Hooverphonic - live in Antwerp - 2003

Hooverphonic - The best of everything.

Hooverphonic - live in Antwerp - 2003
Hooverphonic – The best of everything.

Hooverphonic – in concert at Toneelhuis, Antwerp Belgium – 2003 – Gordon Skene Sound Collection –

Hooverphonic in concert tonight – recorded at Toneelhuis in Antwerp, Belgium in 2003.

The wonderful thing about Music is that innate ability to effortlessly transport the listener to an entirely different world, to create a state of mind that adheres to no space and no time.

I really needed to hear Hooverphonic tonight – for a lot of reasons, not the least for that urgent need to be transported out of my current world and into a world of infinite possibilities. Yes, music can do that – and certainly Hooverphonic does that with aplomb.

Hooverphonic formed in October 1995. Though originally categorized as a trip hop group, they quickly expanded their sound to the point where they could no longer be described as a lone genre, but rather encompass alternative, electronica, electropop, rock, and a mixture of others. The band originally called themselves Hoover, but later changed their name to Hooverphonic after discovering other groups were already using the Hoover name and to avoid any legal issues with the vacuum cleaner company.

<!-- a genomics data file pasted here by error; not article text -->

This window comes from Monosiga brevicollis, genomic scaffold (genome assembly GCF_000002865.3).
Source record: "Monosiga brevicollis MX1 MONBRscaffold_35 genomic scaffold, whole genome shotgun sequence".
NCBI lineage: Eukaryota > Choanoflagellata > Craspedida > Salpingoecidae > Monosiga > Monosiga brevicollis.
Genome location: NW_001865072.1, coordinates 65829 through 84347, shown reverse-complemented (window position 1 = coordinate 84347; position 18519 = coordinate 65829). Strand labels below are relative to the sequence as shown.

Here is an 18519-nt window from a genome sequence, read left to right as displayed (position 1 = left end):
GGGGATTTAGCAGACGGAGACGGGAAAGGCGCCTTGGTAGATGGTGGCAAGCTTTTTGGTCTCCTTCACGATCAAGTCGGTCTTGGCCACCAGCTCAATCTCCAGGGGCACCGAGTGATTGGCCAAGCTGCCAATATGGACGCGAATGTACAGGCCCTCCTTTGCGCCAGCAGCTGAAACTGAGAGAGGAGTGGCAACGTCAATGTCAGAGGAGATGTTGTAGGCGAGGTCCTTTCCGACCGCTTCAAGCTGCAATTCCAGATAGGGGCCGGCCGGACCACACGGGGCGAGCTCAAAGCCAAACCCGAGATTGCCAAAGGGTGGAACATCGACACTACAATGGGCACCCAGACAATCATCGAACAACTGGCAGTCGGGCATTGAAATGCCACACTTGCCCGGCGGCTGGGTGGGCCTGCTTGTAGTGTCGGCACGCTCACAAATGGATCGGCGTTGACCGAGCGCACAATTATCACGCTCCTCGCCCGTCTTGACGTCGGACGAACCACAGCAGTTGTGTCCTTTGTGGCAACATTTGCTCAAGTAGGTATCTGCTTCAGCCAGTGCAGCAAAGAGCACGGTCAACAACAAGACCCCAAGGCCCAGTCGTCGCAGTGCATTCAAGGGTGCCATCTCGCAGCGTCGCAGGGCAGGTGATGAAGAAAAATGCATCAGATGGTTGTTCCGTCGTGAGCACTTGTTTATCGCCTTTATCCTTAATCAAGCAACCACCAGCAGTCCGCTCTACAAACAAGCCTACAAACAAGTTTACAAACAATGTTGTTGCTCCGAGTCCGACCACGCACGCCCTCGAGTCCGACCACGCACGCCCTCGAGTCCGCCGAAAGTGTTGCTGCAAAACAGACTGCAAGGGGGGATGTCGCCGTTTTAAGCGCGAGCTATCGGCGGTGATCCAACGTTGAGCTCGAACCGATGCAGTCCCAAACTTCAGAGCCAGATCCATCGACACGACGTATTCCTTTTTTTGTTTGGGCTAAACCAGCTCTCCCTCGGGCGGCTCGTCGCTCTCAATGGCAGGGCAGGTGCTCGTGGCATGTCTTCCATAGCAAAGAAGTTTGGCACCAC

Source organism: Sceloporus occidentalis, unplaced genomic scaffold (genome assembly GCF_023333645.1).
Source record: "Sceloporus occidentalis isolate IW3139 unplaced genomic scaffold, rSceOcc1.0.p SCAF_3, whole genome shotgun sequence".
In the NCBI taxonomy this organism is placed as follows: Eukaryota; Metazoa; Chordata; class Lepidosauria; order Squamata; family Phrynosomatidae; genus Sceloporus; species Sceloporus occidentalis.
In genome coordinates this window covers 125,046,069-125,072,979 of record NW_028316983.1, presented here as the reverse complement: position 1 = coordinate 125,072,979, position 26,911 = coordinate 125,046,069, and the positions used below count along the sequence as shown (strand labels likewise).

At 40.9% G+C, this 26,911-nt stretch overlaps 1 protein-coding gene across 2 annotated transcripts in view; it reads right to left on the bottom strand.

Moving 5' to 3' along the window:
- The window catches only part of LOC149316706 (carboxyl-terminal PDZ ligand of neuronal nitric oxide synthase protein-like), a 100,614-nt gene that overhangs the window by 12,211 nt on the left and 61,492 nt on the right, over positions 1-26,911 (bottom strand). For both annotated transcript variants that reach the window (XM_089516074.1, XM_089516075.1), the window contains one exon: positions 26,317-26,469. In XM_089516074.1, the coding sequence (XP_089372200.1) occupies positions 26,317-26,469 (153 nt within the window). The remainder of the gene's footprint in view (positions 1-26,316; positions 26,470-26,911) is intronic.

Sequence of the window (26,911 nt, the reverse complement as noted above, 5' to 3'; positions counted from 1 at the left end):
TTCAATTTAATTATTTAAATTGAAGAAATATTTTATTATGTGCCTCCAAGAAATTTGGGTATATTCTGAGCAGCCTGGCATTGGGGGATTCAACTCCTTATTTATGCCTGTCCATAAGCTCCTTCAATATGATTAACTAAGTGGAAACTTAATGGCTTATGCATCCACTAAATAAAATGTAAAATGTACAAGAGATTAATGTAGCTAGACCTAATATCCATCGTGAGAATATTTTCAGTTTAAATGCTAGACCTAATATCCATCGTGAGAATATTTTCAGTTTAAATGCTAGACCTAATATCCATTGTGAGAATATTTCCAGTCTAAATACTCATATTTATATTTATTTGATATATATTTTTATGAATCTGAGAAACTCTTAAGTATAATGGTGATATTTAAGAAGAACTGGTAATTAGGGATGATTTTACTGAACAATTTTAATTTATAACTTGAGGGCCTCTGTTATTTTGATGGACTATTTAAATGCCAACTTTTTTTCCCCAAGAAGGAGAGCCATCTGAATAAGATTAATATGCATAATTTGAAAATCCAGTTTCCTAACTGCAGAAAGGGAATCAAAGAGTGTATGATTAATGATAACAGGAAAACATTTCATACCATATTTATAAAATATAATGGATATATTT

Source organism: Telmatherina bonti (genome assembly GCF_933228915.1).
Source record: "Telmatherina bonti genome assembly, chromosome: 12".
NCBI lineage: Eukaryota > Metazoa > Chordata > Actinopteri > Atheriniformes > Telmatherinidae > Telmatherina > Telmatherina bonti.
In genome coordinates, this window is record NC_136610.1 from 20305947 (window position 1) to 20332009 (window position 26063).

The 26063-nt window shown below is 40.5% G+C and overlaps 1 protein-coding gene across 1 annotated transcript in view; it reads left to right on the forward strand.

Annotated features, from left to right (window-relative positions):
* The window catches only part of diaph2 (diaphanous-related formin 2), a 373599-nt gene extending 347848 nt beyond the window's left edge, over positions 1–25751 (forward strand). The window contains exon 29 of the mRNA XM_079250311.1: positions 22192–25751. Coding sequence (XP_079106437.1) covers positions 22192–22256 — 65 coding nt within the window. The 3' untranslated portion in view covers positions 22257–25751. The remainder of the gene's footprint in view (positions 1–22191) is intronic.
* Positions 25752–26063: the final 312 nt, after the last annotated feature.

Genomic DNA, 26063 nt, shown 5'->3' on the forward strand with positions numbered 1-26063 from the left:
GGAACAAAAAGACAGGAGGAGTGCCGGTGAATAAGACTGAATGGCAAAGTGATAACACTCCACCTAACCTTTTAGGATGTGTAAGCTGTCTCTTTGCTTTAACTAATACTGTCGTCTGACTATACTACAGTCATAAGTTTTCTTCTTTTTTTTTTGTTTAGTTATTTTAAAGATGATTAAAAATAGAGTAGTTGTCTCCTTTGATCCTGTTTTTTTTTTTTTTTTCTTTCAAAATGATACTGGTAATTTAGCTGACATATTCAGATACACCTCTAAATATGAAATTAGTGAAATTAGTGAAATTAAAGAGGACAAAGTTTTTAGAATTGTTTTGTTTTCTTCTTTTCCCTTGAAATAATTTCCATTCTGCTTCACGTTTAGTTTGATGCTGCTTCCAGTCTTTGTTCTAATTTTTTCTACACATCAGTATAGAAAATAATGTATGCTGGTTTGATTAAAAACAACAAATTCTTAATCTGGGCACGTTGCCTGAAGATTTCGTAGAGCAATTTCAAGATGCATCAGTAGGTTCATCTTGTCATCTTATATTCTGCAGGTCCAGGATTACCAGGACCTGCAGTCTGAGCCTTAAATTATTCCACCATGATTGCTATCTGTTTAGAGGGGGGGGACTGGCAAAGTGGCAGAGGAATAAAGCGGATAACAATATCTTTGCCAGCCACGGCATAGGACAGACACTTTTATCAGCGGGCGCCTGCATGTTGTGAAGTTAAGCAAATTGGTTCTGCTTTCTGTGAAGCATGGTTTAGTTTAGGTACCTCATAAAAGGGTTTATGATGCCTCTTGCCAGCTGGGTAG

Since their formation, Hooverphonic’s lineup consisted of bassist Alex Callier, guitarist Raymond Geerts, and various lead singers. Prominent ones included Liesje Sadonius (1996–1997), Geike Arnaert (1997–2008, 2020-present), Noémie Wolfs (2010–2015), and Luka Cruysberghs (2018–2020).

This concert, from 2003, features the mesmerizing voice of Geike Arnaaert, who has been with the band longest (even with a 12-year gap) and who brings a sensual pathos to the proceedings – it’s an engaging voice with effortless expression and range. It’s the perfect compliment to the intricate and spacious instrumentation which accompanies her.

The only comparison I can draw to Hooverphonc is, to a remote degree, Portishead – maybe its the genre mashup, but it’s also the complex yet thoroughly compelling arrangements both groups employ. In either case, it’s heady and deeply satisfying pastiche of sounds and structure – and for the better part of an hour, I forget just where I was.

When music does that, there’s nothing like it – and Hooverphonic filled the bill exactly.

Turn it up and tune out. They have 10 albums available – get them and fill your world with them.

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